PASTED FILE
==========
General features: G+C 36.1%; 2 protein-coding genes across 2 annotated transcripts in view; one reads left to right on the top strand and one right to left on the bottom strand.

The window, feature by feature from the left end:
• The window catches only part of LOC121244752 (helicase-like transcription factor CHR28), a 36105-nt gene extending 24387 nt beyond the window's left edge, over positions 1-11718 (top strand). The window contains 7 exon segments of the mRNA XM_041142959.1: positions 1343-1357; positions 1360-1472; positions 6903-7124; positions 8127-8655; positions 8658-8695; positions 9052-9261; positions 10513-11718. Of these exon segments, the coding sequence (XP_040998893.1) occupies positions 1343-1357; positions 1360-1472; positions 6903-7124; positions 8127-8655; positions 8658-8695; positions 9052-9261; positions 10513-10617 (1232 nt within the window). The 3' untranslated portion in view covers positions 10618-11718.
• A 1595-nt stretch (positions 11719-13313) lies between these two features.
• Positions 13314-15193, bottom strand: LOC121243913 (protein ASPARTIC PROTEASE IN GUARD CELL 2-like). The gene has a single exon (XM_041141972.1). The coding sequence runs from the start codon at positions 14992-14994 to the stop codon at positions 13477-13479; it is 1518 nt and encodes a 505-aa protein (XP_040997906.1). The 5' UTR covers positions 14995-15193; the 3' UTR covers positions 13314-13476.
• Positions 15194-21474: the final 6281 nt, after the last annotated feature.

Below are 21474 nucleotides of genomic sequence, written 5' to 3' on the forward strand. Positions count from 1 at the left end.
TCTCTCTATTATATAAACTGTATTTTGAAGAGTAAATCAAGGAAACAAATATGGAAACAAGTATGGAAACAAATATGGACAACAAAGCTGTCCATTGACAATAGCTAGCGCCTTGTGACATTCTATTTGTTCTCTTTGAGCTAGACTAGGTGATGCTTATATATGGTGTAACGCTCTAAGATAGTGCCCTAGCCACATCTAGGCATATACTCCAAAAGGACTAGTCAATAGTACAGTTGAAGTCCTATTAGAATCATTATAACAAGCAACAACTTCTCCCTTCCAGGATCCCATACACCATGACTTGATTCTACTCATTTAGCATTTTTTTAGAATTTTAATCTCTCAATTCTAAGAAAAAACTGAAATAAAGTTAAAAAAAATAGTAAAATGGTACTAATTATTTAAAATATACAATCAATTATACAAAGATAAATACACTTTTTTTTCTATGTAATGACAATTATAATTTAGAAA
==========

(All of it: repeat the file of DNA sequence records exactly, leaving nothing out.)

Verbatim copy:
General features: G+C 36.1%; 2 protein-coding genes across 2 annotated transcripts in view; one reads left to right on the top strand and one right to left on the bottom strand.

The window, feature by feature from the left end:
• The window catches only part of LOC121244752 (helicase-like transcription factor CHR28), a 36105-nt gene extending 24387 nt beyond the window's left edge, over positions 1-11718 (top strand). The window contains 7 exon segments of the mRNA XM_041142959.1: positions 1343-1357; positions 1360-1472; positions 6903-7124; positions 8127-8655; positions 8658-8695; positions 9052-9261; positions 10513-11718. Of these exon segments, the coding sequence (XP_040998893.1) occupies positions 1343-1357; positions 1360-1472; positions 6903-7124; positions 8127-8655; positions 8658-8695; positions 9052-9261; positions 10513-10617 (1232 nt within the window). The 3' untranslated portion in view covers positions 10618-11718.
• A 1595-nt stretch (positions 11719-13313) lies between these two features.
• Positions 13314-15193, bottom strand: LOC121243913 (protein ASPARTIC PROTEASE IN GUARD CELL 2-like). The gene has a single exon (XM_041141972.1). The coding sequence runs from the start codon at positions 14992-14994 to the stop codon at positions 13477-13479; it is 1518 nt and encodes a 505-aa protein (XP_040997906.1). The 5' UTR covers positions 14995-15193; the 3' UTR covers positions 13314-13476.
• Positions 15194-21474: the final 6281 nt, after the last annotated feature.

Below are 21474 nucleotides of genomic sequence, written 5' to 3' on the forward strand. Positions count from 1 at the left end.
TCTCTCTATTATATAAACTGTATTTTGAAGAGTAAATCAAGGAAACAAATATGGAAACAAGTATGGAAACAAATATGGACAACAAAGCTGTCCATTGACAATAGCTAGCGCCTTGTGACATTCTATTTGTTCTCTTTGAGCTAGACTAGGTGATGCTTATATATGGTGTAACGCTCTAAGATAGTGCCCTAGCCACATCTAGGCATATACTCCAAAAGGACTAGTCAATAGTACAGTTGAAGTCCTATTAGAATCATTATAACAAGCAACAACTTCTCCCTTCCAGGATCCCATACACCATGACTTGATTCTACTCATTTAGCATTTTTTTAGAATTTTAATCTCTCAATTCTAAGAAAAAACTGAAATAAAGTTAAAAAAAATAGTAAAATGGTACTAATTATTTAAAATATACAATCAATTATACAAAGATAAATACACTTTTTTTTCTATGTAATGACAATTATAATTTAGAAA